September 6, 2013Countdown to BE NYC! With onlydays until the conference, GreenHomeNYC is shining the spotlight on the experts who will be making the BE NYC an exceptional industry event! One of the professionals participating in the conference is Scott Schultz. Scott Schultz is the Business Development Director for Advanced Solar Products; a solar energy design company based in New Jersey, and has been involved in the solar industry for over ten years. His environmental roots go back to 1972 as a co-founder for Long Island’s “Save our Bays” which was instrumental in building the first Tertiary Water Treatment Plant in NY State. Trained by the Center for Sustainable Energy in New York, Scott has been designing and installing Solar PV Systems in the New York and New Jersey area for the past 12 years. He is an active member of US Green Building Council (USGBC), Northeast Sustainable Energy Association (NESEA), New York Solar Energy Society (NYSES), plus many more, and was the former Policy Chair for the Mid-Atlantic Solar Energy Industries Association (MSEIA)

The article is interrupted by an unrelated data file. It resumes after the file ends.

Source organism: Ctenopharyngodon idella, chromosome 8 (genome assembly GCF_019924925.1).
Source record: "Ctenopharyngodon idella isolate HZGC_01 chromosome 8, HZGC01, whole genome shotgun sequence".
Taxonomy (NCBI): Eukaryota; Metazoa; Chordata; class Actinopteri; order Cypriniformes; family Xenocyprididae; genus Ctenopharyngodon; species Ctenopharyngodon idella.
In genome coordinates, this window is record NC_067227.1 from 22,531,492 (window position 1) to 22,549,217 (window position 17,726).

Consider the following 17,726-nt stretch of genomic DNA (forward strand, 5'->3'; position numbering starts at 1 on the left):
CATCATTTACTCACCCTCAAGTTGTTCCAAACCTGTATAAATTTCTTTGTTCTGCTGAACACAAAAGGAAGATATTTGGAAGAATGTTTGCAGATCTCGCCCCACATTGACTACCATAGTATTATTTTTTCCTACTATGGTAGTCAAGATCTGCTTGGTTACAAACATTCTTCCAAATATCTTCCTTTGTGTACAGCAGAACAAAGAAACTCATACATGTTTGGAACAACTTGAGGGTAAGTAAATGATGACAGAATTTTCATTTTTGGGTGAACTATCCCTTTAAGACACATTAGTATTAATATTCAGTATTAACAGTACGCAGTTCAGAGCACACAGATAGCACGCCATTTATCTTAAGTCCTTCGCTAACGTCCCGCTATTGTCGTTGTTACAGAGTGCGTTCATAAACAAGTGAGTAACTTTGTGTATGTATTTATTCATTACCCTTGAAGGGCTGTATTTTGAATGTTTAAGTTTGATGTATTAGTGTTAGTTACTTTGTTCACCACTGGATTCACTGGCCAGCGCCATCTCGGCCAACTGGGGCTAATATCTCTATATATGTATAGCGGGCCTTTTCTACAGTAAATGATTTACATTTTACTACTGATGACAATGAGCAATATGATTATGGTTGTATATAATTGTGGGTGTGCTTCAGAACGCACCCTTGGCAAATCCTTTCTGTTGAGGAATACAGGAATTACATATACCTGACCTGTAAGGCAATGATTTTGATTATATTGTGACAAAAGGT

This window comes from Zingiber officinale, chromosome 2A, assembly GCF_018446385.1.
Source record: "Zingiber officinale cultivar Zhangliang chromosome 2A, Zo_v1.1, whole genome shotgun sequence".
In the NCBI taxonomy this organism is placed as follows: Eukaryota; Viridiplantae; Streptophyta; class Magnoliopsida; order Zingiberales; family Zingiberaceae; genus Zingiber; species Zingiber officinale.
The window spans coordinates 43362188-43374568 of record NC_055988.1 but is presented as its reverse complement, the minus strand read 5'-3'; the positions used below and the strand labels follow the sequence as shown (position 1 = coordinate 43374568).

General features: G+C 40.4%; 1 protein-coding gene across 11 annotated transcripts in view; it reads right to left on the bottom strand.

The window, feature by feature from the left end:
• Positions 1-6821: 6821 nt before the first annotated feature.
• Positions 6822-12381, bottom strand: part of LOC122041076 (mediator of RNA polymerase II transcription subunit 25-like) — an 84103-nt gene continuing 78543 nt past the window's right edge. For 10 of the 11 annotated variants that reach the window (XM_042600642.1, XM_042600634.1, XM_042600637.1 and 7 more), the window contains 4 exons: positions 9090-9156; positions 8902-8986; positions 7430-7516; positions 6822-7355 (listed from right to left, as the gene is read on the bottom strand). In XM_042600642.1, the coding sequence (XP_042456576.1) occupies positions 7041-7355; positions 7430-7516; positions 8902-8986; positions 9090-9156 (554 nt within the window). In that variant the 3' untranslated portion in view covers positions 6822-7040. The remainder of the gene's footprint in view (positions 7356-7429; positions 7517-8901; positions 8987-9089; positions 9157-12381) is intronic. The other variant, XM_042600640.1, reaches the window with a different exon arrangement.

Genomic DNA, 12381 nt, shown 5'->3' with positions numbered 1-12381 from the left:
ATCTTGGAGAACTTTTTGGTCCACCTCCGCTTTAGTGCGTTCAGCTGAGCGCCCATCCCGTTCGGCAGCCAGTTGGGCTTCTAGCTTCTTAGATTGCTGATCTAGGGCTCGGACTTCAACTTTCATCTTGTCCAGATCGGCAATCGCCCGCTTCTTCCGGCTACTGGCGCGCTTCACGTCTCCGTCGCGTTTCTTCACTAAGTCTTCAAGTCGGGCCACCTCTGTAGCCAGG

Scott is a co-chair for the Renewable & Resilience Track at BE NYCHow did you become focused on renewable energy? I have always been an advocate for environmental causes. In 1972 when I was living in Nassau County, there were plans to put in a water treatment plant that would dump sewage into the bay where I had spent my summers. Some friends and I started the advocacy group “Save our Bays” and we convinced Nassau County to build a water treatment plant that would dump it 15 miles off shore. Now those waters have started to come back over the years. That accomplishment got me charged up and involved in advocacy work for a lifetime. Later on, a friend that was involved in solar wanted me to help out, but in order to help, I knew I had to learn as much as possible about it. I learned how to install solar through the Center for Sustainable Energy in New York and it has evolved from there. What has been your experience with solar energy in New York City? It is a difficult market for solar, just by the nature of bureaucracy. The permit process can be very daunting and the cost of doing business is higher than in the surrounding areas. There is also a space constraint, which can be seen as a positive challenge. You must constantly ask yourself what can be done to maximize the solar output. We did a project where the only place to put the solar was on car canopy’s, but they were able to offset 90% of their power. Churches and schools are also great places for solar, and we’re working with the group Global Green on emergency back-up systems. What would motivate a building owner to want to incorporate solar onto their building? Cost savings are a big part of it- the peak time of the day when you are paying the most for your power, is also the same time when solar peaks. It can have a very significant cost reduction for building owners. Of course there are also rebates available from NYSERDA and other programs that can be taken advantage of to bring down the cost of installation, and as time goes on hopefully the technology costs will continue to decrease to make it more affordable to install. Why should conference members attend your track? It should be a good networking opportunity. As building owners hear what is going on in the solar industry, and how it can be applicable to them, they can get guidance as to what their next steps should be. Also for those already doing it, they can see how others in the industry are getting over obstacles like the permitting issues. What can a conference member expect to learn by attending your track? People have heard a lot about solar, but they’re still not really sure what to think about it. Even though it’s not going to be a beginner program, people who are new to the field are going to be able to learn about multi-family, commercial, not-for-profit, school and municipal opportunities. There will be a lot of sharing of information. People will also find out just how economically viable solar can be, between incentives and tax credits or with third party suppliers, and that just about anybody can do it. We’re hoping that the net metering rules will be modified so that communities that couldn’t do solar before can now reap the benefits. The promise of distributed generation can bring much more mileage out of a solar system. What are your past experiences with presenting at industry conferences and what do you like about them? I have done sessions for BuildingEnergy 13 (NESEA), NJ Futures, Business and Industry Association (NJBIA) and local programs for different groups such as Enterprise Community Group. I’m always speaking all over the place, trying to help get the word out about solar advocacy. There’s a big myth out there that solar is too expensive, but for every dollar invested in solar, there’s $1.75 worth of benefit. It’s a societal benefit, and energy prices have decreased in certain markets. I think it’s just a question of helping to educate people as the boom continues. This is why BE NYC is a great vehicle for getting that word out. What are you most excited to see and learn at BE NYC? I’m interested to learn about some of the other technologies and especially hearing more about backup generation. Also, what’s going on energy efficiency breakthroughs and building envelope innovations that are being done. I am looking forward to the great opportunity to network with my peers and interested prospects in this marketplace. Interested in learning more from Scott Schultz? Look for him at the Renewable & Resilience track at BE NYC. CLICK HERE to register for BE NYC. For more information on workshop sessions, sponsoring and exhibiting at BE NYC, CLICK HERE. Interview conducted by Theresa Heller To know more about The Green Spotlight, CLICK HERE!